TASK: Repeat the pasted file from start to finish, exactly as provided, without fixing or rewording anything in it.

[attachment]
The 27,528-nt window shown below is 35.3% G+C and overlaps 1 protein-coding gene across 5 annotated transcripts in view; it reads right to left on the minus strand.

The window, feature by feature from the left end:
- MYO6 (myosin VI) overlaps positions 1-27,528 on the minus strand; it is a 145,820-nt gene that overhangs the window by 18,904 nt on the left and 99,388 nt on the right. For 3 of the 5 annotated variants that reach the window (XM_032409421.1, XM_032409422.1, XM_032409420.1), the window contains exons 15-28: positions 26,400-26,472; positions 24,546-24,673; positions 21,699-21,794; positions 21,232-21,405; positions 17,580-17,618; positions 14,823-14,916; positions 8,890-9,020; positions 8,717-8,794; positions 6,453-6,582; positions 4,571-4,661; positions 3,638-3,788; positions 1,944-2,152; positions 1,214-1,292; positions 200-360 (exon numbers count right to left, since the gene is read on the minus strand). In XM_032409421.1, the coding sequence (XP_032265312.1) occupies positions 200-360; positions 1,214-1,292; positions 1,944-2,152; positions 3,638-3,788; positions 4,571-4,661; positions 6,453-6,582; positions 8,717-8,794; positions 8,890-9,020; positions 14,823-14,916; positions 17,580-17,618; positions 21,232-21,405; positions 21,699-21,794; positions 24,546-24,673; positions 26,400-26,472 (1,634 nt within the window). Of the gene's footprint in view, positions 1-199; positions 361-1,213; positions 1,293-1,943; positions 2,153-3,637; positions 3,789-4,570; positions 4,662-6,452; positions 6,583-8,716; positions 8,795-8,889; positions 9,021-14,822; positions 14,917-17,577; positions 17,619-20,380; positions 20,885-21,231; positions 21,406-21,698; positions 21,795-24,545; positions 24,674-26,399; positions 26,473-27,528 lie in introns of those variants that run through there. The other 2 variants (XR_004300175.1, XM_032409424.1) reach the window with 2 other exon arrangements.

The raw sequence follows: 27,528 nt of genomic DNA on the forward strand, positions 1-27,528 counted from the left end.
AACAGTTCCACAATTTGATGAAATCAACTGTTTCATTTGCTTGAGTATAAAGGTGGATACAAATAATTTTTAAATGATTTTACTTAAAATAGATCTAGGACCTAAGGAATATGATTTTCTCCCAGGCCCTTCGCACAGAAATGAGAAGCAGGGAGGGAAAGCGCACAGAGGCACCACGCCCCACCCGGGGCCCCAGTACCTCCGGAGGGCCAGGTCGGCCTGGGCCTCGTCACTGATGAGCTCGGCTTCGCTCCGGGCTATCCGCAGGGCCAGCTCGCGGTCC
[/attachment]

The 27,528-nt window shown below is 35.3% G+C and overlaps 1 protein-coding gene across 5 annotated transcripts in view; it reads right to left on the minus strand.

The window, feature by feature from the left end:
- MYO6 (myosin VI) overlaps positions 1-27,528 on the minus strand; it is a 145,820-nt gene that overhangs the window by 18,904 nt on the left and 99,388 nt on the right. For 3 of the 5 annotated variants that reach the window (XM_032409421.1, XM_032409422.1, XM_032409420.1), the window contains exons 15-28: positions 26,400-26,472; positions 24,546-24,673; positions 21,699-21,794; positions 21,232-21,405; positions 17,580-17,618; positions 14,823-14,916; positions 8,890-9,020; positions 8,717-8,794; positions 6,453-6,582; positions 4,571-4,661; positions 3,638-3,788; positions 1,944-2,152; positions 1,214-1,292; positions 200-360 (exon numbers count right to left, since the gene is read on the minus strand). In XM_032409421.1, the coding sequence (XP_032265312.1) occupies positions 200-360; positions 1,214-1,292; positions 1,944-2,152; positions 3,638-3,788; positions 4,571-4,661; positions 6,453-6,582; positions 8,717-8,794; positions 8,890-9,020; positions 14,823-14,916; positions 17,580-17,618; positions 21,232-21,405; positions 21,699-21,794; positions 24,546-24,673; positions 26,400-26,472 (1,634 nt within the window). Of the gene's footprint in view, positions 1-199; positions 361-1,213; positions 1,293-1,943; positions 2,153-3,637; positions 3,789-4,570; positions 4,662-6,452; positions 6,583-8,716; positions 8,795-8,889; positions 9,021-14,822; positions 14,917-17,577; positions 17,619-20,380; positions 20,885-21,231; positions 21,406-21,698; positions 21,795-24,545; positions 24,674-26,399; positions 26,473-27,528 lie in introns of those variants that run through there. The other 2 variants (XR_004300175.1, XM_032409424.1) reach the window with 2 other exon arrangements.

The raw sequence follows: 27,528 nt of genomic DNA on the forward strand, positions 1-27,528 counted from the left end.
AACAGTTCCACAATTTGATGAAATCAACTGTTTCATTTGCTTGAGTATAAAGGTGGATACAAATAATTTTTAAATGATTTTACTTAAAATAGATCTAGGACCTAAGGAATATGATTTTCTCCCAGGCCCTTCGCACAGAAATGAGAAGCAGGGAGGGAAAGCGCACAGAGGCACCACGCCCCACCCGGGGCCCCAGTACCTCCGGAGGGCCAGGTCGGCCTGGGCCTCGTCACTGATGAGCTCGGCTTCGCTCCGGGCTATCCGCAGGGCCAGCTCGCGGTCC